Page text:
Hiking Ke-awa-iki Beach, the Golden Ponds, Pueo Bay and Weliweli Point, Kohala Hawaii
by Donnie MacGowan
Want to find a beautiful beach not even many locals know about? Don’t mind walking about 15 minutes over a lava road and a’a? This tiny mostly black-sand and gravel beach has good snorkeling on the south (left as you face the water) side, where there is still a pocket of white sand.
This unique black and white sand beach was created after the 1859 eruption of Mauna Loa, when lava reached the north end of the beach, where the black sand is today. Further south along the beach, the recent black sand has not had time to thoroughly mix with the pre-existing white sand.
If one continues south there are numerous tide pools to explore.
Hiking north, one passes along the wild and open Kohala Coastline to Pueo Bay (Pueo mean “owl” in Hawaiian), where many freshwater springs make the snorkeling interesting but weird, due to large temperature and salinity gradients. There are numerous trails to make your way back to the car or Ke-awa-iki Beach.
However, if one takes the trail running east behind Pueo Bay (intersection marked with coral), one comes to a pair of lovely golden pools, which can be seen for quite a distance, as they support a growth of hala trees.
A golden algae growing on the lava lends these pools their distinctive color.
If you bring an underwater camera, you can take spectacular photos of this gorgeous biologic wonder.
Feel free to frolic in the ponds before finishing the hike—just be sure not to damage the growth by walking on it too much.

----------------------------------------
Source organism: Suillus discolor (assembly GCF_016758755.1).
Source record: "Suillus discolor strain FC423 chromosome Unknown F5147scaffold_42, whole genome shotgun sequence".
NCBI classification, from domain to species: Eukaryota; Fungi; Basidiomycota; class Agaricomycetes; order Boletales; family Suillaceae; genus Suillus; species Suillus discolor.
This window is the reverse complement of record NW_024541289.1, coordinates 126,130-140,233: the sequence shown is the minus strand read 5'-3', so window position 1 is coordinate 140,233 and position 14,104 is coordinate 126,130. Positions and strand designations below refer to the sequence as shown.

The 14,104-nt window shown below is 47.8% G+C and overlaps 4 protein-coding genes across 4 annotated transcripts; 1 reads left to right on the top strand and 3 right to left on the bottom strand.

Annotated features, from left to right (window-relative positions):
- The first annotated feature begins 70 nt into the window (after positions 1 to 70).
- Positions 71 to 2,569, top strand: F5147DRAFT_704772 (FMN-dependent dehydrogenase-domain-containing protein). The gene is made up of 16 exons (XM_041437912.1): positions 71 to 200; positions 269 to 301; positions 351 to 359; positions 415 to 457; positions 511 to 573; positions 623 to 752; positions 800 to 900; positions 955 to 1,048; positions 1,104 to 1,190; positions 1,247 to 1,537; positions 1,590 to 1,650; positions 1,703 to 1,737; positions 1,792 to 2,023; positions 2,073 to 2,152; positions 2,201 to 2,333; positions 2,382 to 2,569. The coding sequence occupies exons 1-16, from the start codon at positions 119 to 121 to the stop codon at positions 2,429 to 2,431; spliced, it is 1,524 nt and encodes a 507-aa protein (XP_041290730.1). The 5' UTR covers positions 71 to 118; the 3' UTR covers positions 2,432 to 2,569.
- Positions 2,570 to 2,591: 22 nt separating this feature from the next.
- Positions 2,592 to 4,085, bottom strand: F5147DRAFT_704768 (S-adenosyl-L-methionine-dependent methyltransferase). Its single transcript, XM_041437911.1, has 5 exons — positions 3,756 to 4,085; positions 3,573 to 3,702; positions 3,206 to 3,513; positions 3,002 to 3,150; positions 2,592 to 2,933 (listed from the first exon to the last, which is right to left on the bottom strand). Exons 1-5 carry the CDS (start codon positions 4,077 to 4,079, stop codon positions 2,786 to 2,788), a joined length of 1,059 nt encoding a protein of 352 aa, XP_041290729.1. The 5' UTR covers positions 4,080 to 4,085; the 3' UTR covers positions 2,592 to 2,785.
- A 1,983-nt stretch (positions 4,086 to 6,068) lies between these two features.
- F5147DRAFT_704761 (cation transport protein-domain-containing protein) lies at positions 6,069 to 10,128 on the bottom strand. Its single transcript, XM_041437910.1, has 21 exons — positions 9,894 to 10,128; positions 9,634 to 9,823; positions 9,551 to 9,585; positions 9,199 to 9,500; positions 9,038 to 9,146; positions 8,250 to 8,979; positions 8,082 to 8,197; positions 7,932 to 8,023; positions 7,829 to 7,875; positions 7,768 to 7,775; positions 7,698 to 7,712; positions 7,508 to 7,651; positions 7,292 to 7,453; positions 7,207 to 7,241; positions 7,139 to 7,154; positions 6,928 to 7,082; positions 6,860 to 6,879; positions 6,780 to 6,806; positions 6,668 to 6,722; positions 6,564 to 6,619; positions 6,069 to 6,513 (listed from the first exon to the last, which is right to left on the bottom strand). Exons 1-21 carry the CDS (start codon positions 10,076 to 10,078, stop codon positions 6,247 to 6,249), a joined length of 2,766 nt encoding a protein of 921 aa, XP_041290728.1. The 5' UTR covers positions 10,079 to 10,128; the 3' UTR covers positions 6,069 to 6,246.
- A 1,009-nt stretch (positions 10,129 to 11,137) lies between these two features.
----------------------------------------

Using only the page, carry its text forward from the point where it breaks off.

Another interesting trail to thread are the many roads and trails leading to Weliweli Point from the Ponds or Pueo Bay, essentially just keep parallel to the coastline and they all converge at a private residence near the point–on clear days, unsurpassed views of Kohala Mountain and Haleakala on Maui can be seen here.
Return by taking the major dirt road back towards the highway, taking the millennia old King’s Trail south when that intersection is reached. Out in the a’a flow it’s hard to get lost, you can almost always see where you parked your car, and the trails all eventually lead there.
There is much to see here besides the beaches and the Golden Pons.
There are remains of ancient heiau (temples) and villages.
And although no green sand beach is know to have formed, vesicular basalts in the area around Weliweli Point have abundant olivine (peridot) crystals.
Depending on how you thread the trails, it’s approximately 4 miles, round trip.
To Find the wonders of Ke-awa-iki: Drive just north of Mile 79, park where boulders block a gravel road. Take gravel road/trail towards the ocean, hike along the road, fence and trail 15 minutes to Ke-awa-iki Beach. No facilities.
A video about Ke-awa-iki is available here.
All media copyright 2009 by Donald B. MacGowan; all rights reserved.